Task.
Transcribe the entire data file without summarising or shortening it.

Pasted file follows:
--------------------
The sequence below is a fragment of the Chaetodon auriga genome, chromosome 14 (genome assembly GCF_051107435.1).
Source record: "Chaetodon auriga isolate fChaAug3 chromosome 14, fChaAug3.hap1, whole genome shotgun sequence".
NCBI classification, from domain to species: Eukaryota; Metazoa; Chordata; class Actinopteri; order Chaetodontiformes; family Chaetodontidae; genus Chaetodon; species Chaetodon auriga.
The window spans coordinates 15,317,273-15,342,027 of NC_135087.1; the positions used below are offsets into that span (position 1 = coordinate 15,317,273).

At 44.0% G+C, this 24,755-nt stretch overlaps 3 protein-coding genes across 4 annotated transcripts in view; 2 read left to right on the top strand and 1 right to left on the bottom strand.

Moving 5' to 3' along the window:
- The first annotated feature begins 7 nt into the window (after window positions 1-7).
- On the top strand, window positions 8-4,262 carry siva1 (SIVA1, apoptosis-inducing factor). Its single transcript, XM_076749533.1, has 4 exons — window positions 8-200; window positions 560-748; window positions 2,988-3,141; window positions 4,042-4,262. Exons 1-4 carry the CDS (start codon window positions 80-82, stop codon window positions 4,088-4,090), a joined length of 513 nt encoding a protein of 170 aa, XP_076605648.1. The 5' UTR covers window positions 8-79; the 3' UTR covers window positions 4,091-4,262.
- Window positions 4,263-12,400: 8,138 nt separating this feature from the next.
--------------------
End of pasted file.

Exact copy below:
The sequence below is a fragment of the Chaetodon auriga genome, chromosome 14 (genome assembly GCF_051107435.1).
Source record: "Chaetodon auriga isolate fChaAug3 chromosome 14, fChaAug3.hap1, whole genome shotgun sequence".
NCBI classification, from domain to species: Eukaryota; Metazoa; Chordata; class Actinopteri; order Chaetodontiformes; family Chaetodontidae; genus Chaetodon; species Chaetodon auriga.
The window spans coordinates 15,317,273-15,342,027 of NC_135087.1; the positions used below are offsets into that span (position 1 = coordinate 15,317,273).

At 44.0% G+C, this 24,755-nt stretch overlaps 3 protein-coding genes across 4 annotated transcripts in view; 2 read left to right on the top strand and 1 right to left on the bottom strand.

Moving 5' to 3' along the window:
- The first annotated feature begins 7 nt into the window (after window positions 1-7).
- On the top strand, window positions 8-4,262 carry siva1 (SIVA1, apoptosis-inducing factor). Its single transcript, XM_076749533.1, has 4 exons — window positions 8-200; window positions 560-748; window positions 2,988-3,141; window positions 4,042-4,262. Exons 1-4 carry the CDS (start codon window positions 80-82, stop codon window positions 4,088-4,090), a joined length of 513 nt encoding a protein of 170 aa, XP_076605648.1. The 5' UTR covers window positions 8-79; the 3' UTR covers window positions 4,091-4,262.
- Window positions 4,263-12,400: 8,138 nt separating this feature from the next.